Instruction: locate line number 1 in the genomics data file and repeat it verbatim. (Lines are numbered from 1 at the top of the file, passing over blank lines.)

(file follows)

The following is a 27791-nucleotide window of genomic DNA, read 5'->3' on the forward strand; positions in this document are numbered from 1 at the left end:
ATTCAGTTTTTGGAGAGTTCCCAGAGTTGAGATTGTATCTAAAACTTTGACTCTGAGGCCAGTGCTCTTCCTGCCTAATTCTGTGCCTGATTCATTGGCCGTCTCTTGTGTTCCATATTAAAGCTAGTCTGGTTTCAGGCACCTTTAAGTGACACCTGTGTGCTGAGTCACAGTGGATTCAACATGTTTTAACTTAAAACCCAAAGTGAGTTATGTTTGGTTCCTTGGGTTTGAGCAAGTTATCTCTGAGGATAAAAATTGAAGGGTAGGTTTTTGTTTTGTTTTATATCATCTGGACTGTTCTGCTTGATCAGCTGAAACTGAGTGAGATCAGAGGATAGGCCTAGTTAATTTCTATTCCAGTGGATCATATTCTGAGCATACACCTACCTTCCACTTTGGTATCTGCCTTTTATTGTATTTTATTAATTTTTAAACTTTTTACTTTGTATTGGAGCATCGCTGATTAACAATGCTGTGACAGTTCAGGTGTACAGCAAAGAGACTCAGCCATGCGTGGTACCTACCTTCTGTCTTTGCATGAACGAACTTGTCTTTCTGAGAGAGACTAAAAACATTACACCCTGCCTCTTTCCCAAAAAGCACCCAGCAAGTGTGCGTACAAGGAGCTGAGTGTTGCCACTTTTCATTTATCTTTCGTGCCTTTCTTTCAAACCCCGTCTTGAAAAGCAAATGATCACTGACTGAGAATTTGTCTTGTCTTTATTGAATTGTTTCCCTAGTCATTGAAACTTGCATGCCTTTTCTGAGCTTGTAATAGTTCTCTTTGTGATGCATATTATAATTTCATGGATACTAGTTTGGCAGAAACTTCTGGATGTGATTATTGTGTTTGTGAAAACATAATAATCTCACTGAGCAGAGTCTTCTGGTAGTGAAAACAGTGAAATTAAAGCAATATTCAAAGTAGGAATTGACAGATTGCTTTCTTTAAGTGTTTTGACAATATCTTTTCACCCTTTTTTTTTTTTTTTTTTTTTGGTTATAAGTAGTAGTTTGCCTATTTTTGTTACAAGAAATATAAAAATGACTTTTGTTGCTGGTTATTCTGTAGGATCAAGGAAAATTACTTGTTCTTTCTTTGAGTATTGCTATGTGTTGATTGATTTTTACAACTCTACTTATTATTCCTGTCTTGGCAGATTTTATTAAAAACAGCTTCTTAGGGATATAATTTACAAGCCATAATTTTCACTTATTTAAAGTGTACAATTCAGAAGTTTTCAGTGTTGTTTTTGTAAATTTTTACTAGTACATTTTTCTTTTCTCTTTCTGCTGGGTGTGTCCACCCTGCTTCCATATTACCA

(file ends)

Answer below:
The following is a 27791-nucleotide window of genomic DNA, read 5'->3' on the forward strand; positions in this document are numbered from 1 at the left end: